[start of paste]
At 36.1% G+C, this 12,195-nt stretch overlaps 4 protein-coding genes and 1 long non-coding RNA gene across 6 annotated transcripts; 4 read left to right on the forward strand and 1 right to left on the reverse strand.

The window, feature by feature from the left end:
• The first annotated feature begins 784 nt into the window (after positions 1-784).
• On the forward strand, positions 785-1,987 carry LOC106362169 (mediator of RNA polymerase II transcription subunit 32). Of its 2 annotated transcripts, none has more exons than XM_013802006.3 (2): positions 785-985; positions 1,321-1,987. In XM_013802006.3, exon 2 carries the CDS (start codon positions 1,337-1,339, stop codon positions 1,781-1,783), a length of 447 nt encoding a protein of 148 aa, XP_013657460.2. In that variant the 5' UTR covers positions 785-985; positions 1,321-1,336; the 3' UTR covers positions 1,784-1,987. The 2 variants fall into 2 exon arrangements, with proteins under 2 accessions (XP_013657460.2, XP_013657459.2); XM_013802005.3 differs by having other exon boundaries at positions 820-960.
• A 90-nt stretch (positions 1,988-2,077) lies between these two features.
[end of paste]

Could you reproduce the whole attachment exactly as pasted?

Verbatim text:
At 36.1% G+C, this 12,195-nt stretch overlaps 4 protein-coding genes and 1 long non-coding RNA gene across 6 annotated transcripts; 4 read left to right on the forward strand and 1 right to left on the reverse strand.

The window, feature by feature from the left end:
• The first annotated feature begins 784 nt into the window (after positions 1-784).
• On the forward strand, positions 785-1,987 carry LOC106362169 (mediator of RNA polymerase II transcription subunit 32). Of its 2 annotated transcripts, none has more exons than XM_013802006.3 (2): positions 785-985; positions 1,321-1,987. In XM_013802006.3, exon 2 carries the CDS (start codon positions 1,337-1,339, stop codon positions 1,781-1,783), a length of 447 nt encoding a protein of 148 aa, XP_013657460.2. In that variant the 5' UTR covers positions 785-985; positions 1,321-1,336; the 3' UTR covers positions 1,784-1,987. The 2 variants fall into 2 exon arrangements, with proteins under 2 accessions (XP_013657460.2, XP_013657459.2); XM_013802005.3 differs by having other exon boundaries at positions 820-960.
• A 90-nt stretch (positions 1,988-2,077) lies between these two features.